The overwhelming impression is one of growth (em in volume and in the number of participants.
The early 1990s was an anxious period for advocates of emissions trading. Concerns about...
Starting in 2000, the beginning of Phase II will usher in a lower cap, marking the start of an era of "late compliance," as plant owners draw down the bank, allowing them to delay the full force of the Phase II cap. Current estimates say the bank will supplement compliance strategies until sometime between 2005 and 2012, depending on a variety of factors. %n3%n
Most of the historical cost estimates alluded to here apply to a fully implemented SO2 cap with no remaining bank. They do not necessarily show what Title IV may have cost to date. However, the experience gleaned from the allowance market during the past several years can prove useful in analyzing the actual costs of Title IV.
Today, the average cost actually experienced in Phase I is about $200 per ton. This figure falls within the range of the initial projections for Phase I. Today's most up-to-date estimates for Phase II average costs run about $185 to $220 per ton. This interval lies at the low end of the initial range of estimates for Phase II. Actual allowances trade much lower, but we will show that current prices nevertheless remain consistent with actual average costs of about $200 per ton.
Early Forecasts: Accounting for
Flexibility in Control Measures
The current lore is that initial cost estimates for Title IV exceeded $1,000 per ton. This perception appears to have been falsely created by confusion regarding the distinction between marginal and average costs (see sidebar, "Program Terminology").
Estimates in the range of $1,000 per ton or more have always been for the marginal costs, i.e., costs associated with the most difficult-to-control sources. That narrow focus overlooks the flexibility made possible through emissions trading.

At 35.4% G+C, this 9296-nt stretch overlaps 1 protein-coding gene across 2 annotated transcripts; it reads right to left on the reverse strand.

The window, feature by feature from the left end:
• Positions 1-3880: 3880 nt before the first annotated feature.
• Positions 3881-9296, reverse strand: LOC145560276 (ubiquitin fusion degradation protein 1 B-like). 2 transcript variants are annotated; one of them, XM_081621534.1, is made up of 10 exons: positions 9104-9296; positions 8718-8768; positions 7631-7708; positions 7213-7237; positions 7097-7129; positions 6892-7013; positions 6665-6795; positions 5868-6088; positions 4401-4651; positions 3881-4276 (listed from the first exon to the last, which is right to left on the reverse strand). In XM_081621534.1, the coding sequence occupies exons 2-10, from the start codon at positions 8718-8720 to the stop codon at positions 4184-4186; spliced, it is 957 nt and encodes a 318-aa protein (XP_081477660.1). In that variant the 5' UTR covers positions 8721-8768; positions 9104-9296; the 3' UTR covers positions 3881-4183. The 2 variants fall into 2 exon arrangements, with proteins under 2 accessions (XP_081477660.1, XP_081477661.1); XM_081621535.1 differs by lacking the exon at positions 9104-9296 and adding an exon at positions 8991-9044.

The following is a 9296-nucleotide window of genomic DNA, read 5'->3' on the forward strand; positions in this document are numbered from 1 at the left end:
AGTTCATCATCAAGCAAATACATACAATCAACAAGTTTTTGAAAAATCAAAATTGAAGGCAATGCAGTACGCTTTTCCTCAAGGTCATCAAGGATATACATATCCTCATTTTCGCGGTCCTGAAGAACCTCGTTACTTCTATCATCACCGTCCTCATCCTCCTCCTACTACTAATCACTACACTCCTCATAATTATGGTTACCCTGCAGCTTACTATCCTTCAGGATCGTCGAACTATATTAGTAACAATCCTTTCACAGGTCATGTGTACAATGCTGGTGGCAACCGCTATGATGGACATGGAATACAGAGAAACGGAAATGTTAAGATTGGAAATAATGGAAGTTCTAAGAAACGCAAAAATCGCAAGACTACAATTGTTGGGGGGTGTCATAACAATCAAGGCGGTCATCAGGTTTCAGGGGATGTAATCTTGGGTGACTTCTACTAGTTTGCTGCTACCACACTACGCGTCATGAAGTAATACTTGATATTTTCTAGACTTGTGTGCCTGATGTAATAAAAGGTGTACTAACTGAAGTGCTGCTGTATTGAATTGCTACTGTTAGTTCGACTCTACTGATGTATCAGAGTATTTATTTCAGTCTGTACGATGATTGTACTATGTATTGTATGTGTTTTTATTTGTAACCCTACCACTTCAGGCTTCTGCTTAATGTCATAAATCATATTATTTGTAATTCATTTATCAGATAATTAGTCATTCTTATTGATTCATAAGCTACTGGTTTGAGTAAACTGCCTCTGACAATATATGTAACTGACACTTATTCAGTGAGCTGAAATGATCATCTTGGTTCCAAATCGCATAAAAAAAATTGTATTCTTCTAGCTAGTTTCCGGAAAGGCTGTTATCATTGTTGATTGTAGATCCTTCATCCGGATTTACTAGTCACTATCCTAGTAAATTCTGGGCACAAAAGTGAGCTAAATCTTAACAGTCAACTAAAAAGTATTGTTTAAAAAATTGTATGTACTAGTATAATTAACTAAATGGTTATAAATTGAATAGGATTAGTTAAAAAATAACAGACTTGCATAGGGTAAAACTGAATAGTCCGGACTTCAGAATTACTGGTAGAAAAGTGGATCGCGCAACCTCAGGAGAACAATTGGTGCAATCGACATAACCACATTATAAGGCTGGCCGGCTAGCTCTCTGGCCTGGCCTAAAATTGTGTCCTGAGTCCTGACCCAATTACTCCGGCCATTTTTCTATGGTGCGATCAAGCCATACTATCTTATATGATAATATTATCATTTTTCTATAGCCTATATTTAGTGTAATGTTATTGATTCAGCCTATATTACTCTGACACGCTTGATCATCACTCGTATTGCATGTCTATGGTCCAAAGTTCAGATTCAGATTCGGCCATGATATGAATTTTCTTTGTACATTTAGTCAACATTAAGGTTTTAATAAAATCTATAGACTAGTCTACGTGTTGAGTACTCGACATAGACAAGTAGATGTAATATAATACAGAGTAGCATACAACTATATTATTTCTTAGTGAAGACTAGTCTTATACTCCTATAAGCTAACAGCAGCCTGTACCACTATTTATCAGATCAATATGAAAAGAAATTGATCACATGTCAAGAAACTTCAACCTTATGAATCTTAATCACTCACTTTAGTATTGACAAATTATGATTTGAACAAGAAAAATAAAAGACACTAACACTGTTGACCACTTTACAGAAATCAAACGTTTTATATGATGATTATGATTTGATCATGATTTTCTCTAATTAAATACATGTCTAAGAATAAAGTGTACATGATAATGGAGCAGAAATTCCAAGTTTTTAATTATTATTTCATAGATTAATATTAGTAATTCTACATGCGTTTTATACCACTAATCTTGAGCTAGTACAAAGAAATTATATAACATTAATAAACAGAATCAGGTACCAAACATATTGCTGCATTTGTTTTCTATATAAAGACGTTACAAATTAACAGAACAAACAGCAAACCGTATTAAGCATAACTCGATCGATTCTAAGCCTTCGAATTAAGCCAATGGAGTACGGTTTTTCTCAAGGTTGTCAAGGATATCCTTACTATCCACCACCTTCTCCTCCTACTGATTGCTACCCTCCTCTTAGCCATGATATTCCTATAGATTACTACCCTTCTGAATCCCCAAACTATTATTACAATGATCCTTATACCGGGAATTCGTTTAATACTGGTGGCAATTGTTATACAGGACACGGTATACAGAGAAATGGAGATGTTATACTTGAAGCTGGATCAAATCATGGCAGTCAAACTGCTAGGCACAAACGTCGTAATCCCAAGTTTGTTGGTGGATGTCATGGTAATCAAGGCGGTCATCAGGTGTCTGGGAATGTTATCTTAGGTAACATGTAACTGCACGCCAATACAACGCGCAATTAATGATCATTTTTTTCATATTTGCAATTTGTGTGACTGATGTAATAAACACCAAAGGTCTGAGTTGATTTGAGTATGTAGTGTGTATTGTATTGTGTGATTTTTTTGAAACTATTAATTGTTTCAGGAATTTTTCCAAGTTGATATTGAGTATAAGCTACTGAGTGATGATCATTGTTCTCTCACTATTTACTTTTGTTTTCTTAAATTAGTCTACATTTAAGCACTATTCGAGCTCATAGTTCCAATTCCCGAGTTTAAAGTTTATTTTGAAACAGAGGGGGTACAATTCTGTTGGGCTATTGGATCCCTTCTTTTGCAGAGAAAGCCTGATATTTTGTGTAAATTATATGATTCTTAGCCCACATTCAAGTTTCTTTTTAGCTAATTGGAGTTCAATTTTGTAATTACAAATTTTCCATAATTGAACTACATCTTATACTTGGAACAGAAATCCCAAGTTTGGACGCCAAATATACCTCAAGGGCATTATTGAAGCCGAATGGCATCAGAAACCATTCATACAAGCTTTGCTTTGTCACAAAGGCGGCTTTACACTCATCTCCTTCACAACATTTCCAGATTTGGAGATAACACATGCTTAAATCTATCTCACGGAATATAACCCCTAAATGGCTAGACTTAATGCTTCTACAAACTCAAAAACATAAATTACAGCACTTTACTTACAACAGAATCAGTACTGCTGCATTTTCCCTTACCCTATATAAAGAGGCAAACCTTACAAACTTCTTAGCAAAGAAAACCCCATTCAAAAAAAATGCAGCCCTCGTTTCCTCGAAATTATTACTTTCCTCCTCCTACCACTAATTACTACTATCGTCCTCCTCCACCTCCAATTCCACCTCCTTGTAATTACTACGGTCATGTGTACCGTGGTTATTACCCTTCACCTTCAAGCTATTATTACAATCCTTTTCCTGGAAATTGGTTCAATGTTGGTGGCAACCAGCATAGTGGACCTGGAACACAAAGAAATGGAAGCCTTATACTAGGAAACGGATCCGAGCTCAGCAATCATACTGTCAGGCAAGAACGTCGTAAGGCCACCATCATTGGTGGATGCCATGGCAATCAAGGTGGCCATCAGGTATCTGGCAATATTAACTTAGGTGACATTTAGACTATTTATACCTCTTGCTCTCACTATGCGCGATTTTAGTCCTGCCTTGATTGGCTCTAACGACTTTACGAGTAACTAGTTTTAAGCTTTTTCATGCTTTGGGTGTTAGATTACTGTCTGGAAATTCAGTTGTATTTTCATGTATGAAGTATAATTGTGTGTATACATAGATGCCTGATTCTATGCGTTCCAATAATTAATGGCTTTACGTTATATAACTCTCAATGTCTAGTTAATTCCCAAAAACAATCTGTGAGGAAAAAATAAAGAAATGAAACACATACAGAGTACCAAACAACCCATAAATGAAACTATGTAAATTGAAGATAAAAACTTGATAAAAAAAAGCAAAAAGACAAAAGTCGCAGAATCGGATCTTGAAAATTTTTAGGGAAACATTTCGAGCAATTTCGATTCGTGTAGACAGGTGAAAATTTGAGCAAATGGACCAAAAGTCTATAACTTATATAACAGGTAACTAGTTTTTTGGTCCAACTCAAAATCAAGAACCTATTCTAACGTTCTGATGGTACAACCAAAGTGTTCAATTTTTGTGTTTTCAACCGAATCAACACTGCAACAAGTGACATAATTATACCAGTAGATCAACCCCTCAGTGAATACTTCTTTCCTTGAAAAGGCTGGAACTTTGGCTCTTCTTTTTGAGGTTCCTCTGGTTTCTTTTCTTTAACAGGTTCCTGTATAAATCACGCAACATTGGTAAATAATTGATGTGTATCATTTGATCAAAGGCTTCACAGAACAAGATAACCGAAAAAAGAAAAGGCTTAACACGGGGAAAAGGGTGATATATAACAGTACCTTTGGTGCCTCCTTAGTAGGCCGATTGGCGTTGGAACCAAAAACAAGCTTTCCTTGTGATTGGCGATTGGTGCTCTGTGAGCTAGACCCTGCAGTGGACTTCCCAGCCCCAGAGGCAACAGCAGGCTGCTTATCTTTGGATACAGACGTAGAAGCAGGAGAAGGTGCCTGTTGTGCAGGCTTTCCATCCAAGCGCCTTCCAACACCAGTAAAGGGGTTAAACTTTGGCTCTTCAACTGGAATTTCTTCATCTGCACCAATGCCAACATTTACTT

For example, a paper from as long ago as 1985 clearly shows that control costs would exceed $1,000 per ton only for scrubbing of units that are already using lower sulfur fuels. %n4%n Barring emissions trading, many units had been estimated to face such high costs, yet it was readily acknowledged that a well-functioning allowance market would reach equilibrium at far less cost because the few units at the high-cost end of the range would have the flexibility to purchase allowances from lower-cost sources, who in turn would control more than would be required under the less flexible regulation.
Many of the proposals for legislation prior to 1987 did not envision much flexibility regarding what control measures might be selected by individual sources. Some of the proposals would have entailed widespread use of flue-gas desulfurization (FGD), which can be very costly for some power units. By the late 1980s, the idea of emissions trading had started to emerge from academic discussions as a political reality and proposals for legislation of SO2 became increasingly flexible in terms of implementation.
As flexibility became an increasingly important feature of regulatory proposals, it was viewed as less and less likely that any units might be forced into these more costly measures. In fact, when the Title IV legislation was being written, $1,500 per ton was viewed as such an unlikely